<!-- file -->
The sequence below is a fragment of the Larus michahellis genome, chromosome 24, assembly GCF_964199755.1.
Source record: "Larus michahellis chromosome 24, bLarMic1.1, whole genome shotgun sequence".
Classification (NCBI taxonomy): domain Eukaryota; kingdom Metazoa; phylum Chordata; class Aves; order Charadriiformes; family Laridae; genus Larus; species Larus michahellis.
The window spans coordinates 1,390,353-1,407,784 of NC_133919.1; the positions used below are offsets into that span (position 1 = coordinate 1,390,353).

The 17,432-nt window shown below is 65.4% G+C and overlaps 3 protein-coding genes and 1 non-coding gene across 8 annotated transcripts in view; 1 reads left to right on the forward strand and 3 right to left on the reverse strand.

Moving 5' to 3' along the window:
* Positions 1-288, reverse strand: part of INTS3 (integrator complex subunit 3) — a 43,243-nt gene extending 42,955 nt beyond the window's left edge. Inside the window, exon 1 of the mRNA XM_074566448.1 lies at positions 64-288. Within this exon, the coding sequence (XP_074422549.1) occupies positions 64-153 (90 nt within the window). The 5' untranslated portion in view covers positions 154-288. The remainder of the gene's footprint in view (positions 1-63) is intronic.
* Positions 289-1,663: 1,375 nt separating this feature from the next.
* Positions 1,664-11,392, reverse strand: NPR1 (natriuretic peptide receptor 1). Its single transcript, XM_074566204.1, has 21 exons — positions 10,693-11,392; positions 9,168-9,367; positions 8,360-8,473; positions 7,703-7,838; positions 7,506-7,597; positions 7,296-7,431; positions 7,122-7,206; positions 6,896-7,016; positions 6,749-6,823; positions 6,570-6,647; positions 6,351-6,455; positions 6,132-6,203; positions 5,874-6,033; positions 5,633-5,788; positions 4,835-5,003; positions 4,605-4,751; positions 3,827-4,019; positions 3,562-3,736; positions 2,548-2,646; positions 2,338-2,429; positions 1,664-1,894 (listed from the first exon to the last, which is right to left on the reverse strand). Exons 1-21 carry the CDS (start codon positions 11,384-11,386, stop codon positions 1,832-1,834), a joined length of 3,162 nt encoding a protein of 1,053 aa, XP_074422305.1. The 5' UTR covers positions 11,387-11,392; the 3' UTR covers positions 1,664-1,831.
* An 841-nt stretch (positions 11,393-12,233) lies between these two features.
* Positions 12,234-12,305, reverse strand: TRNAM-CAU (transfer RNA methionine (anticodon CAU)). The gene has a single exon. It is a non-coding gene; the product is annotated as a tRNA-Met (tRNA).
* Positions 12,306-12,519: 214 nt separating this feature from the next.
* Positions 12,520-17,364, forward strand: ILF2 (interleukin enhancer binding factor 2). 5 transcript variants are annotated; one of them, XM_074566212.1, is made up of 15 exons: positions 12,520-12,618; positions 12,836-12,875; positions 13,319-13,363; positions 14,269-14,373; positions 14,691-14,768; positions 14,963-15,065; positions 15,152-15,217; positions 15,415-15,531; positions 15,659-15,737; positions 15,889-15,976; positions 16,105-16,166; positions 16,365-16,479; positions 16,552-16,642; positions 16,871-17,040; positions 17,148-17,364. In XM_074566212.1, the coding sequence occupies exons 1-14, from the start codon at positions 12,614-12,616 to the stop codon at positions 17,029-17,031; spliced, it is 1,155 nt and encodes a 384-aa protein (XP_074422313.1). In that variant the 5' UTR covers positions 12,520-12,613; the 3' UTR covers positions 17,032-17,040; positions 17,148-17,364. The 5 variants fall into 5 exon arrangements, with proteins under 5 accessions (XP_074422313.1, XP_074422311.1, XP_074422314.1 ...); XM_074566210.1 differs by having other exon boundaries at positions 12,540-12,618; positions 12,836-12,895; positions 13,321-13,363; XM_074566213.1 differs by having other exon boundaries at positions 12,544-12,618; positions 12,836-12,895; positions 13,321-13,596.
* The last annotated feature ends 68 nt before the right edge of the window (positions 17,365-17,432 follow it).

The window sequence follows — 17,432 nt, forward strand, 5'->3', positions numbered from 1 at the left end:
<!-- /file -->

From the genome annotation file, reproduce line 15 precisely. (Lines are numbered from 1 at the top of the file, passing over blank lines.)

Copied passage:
The window sequence follows — 17,432 nt, forward strand, 5'->3', positions numbered from 1 at the left end: